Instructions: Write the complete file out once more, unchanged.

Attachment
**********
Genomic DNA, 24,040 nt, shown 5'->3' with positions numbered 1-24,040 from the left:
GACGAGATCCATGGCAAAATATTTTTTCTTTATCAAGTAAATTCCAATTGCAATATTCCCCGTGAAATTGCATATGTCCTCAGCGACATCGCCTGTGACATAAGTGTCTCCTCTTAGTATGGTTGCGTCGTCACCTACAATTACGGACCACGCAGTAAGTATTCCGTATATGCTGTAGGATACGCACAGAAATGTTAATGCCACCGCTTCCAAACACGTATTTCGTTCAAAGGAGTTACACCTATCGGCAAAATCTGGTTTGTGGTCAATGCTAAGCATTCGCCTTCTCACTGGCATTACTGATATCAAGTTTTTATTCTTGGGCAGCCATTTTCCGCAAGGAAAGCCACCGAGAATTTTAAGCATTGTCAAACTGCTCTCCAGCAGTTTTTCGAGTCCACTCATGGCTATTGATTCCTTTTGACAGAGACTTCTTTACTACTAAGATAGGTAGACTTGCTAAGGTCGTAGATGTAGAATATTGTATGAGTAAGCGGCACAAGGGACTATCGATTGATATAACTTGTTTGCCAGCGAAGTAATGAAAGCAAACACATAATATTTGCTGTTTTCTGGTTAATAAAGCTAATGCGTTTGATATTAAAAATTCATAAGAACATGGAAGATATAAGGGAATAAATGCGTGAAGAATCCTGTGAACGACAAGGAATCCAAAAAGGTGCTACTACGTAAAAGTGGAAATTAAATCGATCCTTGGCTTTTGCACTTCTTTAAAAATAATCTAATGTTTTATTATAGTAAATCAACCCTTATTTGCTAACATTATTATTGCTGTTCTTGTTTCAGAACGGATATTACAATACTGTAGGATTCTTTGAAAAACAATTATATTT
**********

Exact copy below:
Genomic DNA, 24,040 nt, shown 5'->3' with positions numbered 1-24,040 from the left:
GACGAGATCCATGGCAAAATATTTTTTCTTTATCAAGTAAATTCCAATTGCAATATTCCCCGTGAAATTGCATATGTCCTCAGCGACATCGCCTGTGACATAAGTGTCTCCTCTTAGTATGGTTGCGTCGTCACCTACAATTACGGACCACGCAGTAAGTATTCCGTATATGCTGTAGGATACGCACAGAAATGTTAATGCCACCGCTTCCAAACACGTATTTCGTTCAAAGGAGTTACACCTATCGGCAAAATCTGGTTTGTGGTCAATGCTAAGCATTCGCCTTCTCACTGGCATTACTGATATCAAGTTTTTATTCTTGGGCAGCCATTTTCCGCAAGGAAAGCCACCGAGAATTTTAAGCATTGTCAAACTGCTCTCCAGCAGTTTTTCGAGTCCACTCATGGCTATTGATTCCTTTTGACAGAGACTTCTTTACTACTAAGATAGGTAGACTTGCTAAGGTCGTAGATGTAGAATATTGTATGAGTAAGCGGCACAAGGGACTATCGATTGATATAACTTGTTTGCCAGCGAAGTAATGAAAGCAAACACATAATATTTGCTGTTTTCTGGTTAATAAAGCTAATGCGTTTGATATTAAAAATTCATAAGAACATGGAAGATATAAGGGAATAAATGCGTGAAGAATCCTGTGAACGACAAGGAATCCAAAAAGGTGCTACTACGTAAAAGTGGAAATTAAATCGATCCTTGGCTTTTGCACTTCTTTAAAAATAATCTAATGTTTTATTATAGTAAATCAACCCTTATTTGCTAACATTATTATTGCTGTTCTTGTTTCAGAACGGATATTACAATACTGTAGGATTCTTTGAAAAACAATTATATTT